The use of plain-language abstracts is growing increasingly more prevalent. Many journals now provide them on their home pages. Some journals have involved the use of social media to post “visual abstracts.” Examples of journals with plain-language abstracts include Autism Research, Wiley, European Urology, Elsevier, Public Health Research, NIHR, PLOS Medicine, and Cochrane Library.
In health and medicine, public engagement may enhance the prospects of research findings - a priority for research funding bodies. Europe houses the largest clinical research funding group—the National Institute for Health Research (NIHR). The NIHR established INVOLVE in 1996. It is a government-funded program that supports active public involvement in the research process. Part of their platform is based around jargon busters and plain-language summaries.
Moving forward, we can expect an increase in programs and regulations from regulatory agencies to actively involve the public en masse. With this, the indoctrination of plain-language abstracts in publications will become expected instead of just an added perk. They will also help researchers connect with stakeholders willing to invest in the latest research. Plain-language abstracts allow more funding bodies and stakeholders to understand the research despite not being fully involved in each specific research community.
How to Write a Plain-Language Abstract
Writing a plain-language abstract is similar to writing a book summary. It should be clear and succinct. The International Plain Language Federation defines plain language as communication with wording, structure, and design so clear that the intended audience can easily find what they need, understand what they find, and use that information. A plain-language abstract should be written so that the heart of the research grabs the attention of the nonspecialist audience.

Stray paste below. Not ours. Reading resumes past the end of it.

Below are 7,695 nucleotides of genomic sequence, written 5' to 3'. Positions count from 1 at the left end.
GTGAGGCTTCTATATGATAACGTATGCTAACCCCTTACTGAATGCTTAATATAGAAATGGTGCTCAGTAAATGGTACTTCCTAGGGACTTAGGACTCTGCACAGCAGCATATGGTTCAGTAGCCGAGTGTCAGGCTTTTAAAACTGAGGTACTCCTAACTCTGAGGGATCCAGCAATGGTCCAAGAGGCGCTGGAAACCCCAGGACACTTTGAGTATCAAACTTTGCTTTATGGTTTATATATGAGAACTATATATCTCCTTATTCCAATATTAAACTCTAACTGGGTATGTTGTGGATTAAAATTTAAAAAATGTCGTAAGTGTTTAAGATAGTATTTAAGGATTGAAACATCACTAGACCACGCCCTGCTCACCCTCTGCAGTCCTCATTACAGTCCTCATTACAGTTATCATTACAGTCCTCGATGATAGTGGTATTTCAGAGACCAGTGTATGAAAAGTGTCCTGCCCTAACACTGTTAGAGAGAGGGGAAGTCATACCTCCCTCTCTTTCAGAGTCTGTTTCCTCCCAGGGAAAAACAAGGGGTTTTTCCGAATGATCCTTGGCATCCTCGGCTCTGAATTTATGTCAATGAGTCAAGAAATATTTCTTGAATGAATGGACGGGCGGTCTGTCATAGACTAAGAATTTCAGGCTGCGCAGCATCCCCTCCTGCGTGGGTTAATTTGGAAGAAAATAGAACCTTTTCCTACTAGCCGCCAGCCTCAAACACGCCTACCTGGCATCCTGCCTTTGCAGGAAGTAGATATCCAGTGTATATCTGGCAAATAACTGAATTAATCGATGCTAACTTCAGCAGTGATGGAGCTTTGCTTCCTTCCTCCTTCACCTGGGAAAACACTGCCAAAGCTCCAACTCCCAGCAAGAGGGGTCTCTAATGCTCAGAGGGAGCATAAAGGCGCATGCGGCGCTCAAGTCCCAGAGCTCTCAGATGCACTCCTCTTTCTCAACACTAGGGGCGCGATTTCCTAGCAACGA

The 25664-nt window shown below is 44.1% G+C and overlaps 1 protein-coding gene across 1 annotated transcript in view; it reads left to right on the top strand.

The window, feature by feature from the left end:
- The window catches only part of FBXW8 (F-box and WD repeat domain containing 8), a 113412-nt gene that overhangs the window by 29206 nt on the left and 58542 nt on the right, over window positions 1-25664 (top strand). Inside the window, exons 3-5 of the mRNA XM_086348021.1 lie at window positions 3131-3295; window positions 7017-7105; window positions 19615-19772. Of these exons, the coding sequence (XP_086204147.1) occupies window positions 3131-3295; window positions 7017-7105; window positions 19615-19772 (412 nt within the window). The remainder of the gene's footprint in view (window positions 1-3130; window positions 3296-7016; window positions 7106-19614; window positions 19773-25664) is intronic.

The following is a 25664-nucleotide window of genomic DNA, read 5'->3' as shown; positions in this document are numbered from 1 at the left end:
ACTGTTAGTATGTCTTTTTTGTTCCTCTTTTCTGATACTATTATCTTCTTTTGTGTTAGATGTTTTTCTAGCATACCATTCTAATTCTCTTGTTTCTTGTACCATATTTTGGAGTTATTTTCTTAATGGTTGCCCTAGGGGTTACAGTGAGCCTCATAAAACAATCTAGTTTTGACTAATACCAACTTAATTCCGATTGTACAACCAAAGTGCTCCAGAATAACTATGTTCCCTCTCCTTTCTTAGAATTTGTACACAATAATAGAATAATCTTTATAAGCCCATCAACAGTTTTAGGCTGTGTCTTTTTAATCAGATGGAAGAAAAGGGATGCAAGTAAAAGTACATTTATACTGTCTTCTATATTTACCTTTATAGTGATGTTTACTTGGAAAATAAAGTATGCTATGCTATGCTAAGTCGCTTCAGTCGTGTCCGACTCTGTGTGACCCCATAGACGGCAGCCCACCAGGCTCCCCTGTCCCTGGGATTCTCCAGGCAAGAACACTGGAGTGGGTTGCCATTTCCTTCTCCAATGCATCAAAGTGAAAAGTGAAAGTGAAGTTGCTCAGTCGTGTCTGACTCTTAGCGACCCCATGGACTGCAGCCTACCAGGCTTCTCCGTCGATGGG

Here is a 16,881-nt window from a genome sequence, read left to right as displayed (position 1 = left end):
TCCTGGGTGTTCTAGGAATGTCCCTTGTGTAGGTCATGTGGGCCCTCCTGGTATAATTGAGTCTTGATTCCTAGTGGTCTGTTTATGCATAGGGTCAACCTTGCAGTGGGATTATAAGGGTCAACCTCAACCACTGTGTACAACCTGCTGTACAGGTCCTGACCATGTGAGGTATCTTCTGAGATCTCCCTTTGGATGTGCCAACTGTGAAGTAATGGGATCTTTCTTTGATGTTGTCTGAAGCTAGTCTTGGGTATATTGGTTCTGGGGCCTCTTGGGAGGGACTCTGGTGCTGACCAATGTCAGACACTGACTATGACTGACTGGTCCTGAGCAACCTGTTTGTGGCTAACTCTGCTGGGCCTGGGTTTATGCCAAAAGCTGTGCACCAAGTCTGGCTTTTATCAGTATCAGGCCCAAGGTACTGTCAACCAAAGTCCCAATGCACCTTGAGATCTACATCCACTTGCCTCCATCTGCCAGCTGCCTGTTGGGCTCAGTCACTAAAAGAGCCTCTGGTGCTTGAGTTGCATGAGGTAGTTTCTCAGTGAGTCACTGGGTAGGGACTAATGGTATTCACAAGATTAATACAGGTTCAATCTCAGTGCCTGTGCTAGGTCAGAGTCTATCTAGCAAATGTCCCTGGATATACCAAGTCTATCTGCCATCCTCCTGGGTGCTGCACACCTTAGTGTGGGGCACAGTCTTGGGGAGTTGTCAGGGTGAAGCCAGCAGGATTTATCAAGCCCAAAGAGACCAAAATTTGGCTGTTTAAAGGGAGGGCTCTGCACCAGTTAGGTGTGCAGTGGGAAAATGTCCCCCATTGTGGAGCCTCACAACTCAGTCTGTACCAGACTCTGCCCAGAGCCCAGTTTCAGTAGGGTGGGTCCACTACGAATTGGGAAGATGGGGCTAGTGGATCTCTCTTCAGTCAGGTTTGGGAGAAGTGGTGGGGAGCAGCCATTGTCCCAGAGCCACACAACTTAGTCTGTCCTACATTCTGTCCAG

Understand your audience – Look at your content and try to figure out who is most likely to read it outside of the intended target audience. It could be journalists, students, or scientists in adjacent fields.
Keep the abstract simple – Imagine that you are speaking with a high-school student (age 14–18). How would you summarize your research to someone who knows nothing about the topic?
Keep the abstract succinct – Use short, clear sentences broken up into paragraphs. Refrain from using technical terms and define every acronym. Each paragraph should focus on a single idea and the total length should be under 500 words.
Understand the questions you’re answering – Make sure your reader understands what the content is about. Explain the findings and why the research matters. What is the impact? Present your findings in terms of the relevance it has to the interests of the secondary audience.
Verify the quality of the abstract – Writing a plain-language abstract is not as easy as it looks. Test your summary to make sure the target audience will understand it. Send the summary to a friend or family member outside of the scientific realm. Verify if they can understand what your research is about from the abstract you provided them.
Although plain-language abstracts are making a buzz, more consistency is needed. There is a sweeping variation in terminology describing these abstracts. Journals use terminology like “plain-language summaries” or “plain-language abstracts.” Others use “significance statements,” “author summaries,” “lay summaries,” “plain-English summaries,” etc. Moving forward, industry consensus is necessary so that terminology is consistent.
At TransPerfect, we develop plain-language abstracts to cultivate awareness of scientific and clinical research. If you would like more information on how we can help you, contact us at firstname.lastname@example.org.
Plain-Language Abstract Resources